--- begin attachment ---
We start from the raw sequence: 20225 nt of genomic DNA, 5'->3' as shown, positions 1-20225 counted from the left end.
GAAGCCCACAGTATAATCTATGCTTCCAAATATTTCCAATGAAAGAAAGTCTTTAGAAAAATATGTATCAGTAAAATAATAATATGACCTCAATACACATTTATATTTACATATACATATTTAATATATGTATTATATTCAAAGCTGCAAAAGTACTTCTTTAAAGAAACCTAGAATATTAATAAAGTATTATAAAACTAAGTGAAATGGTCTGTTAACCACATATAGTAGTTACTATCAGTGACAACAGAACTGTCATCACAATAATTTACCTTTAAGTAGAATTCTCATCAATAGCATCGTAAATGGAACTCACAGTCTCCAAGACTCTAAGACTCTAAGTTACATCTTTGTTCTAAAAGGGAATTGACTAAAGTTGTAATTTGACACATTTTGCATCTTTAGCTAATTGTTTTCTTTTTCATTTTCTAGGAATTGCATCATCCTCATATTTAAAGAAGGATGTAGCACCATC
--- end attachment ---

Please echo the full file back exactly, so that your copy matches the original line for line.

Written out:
We start from the raw sequence: 20225 nt of genomic DNA, 5'->3' as shown, positions 1-20225 counted from the left end.
GAAGCCCACAGTATAATCTATGCTTCCAAATATTTCCAATGAAAGAAAGTCTTTAGAAAAATATGTATCAGTAAAATAATAATATGACCTCAATACACATTTATATTTACATATACATATTTAATATATGTATTATATTCAAAGCTGCAAAAGTACTTCTTTAAAGAAACCTAGAATATTAATAAAGTATTATAAAACTAAGTGAAATGGTCTGTTAACCACATATAGTAGTTACTATCAGTGACAACAGAACTGTCATCACAATAATTTACCTTTAAGTAGAATTCTCATCAATAGCATCGTAAATGGAACTCACAGTCTCCAAGACTCTAAGACTCTAAGTTACATCTTTGTTCTAAAAGGGAATTGACTAAAGTTGTAATTTGACACATTTTGCATCTTTAGCTAATTGTTTTCTTTTTCATTTTCTAGGAATTGCATCATCCTCATATTTAAAGAAGGATGTAGCACCATC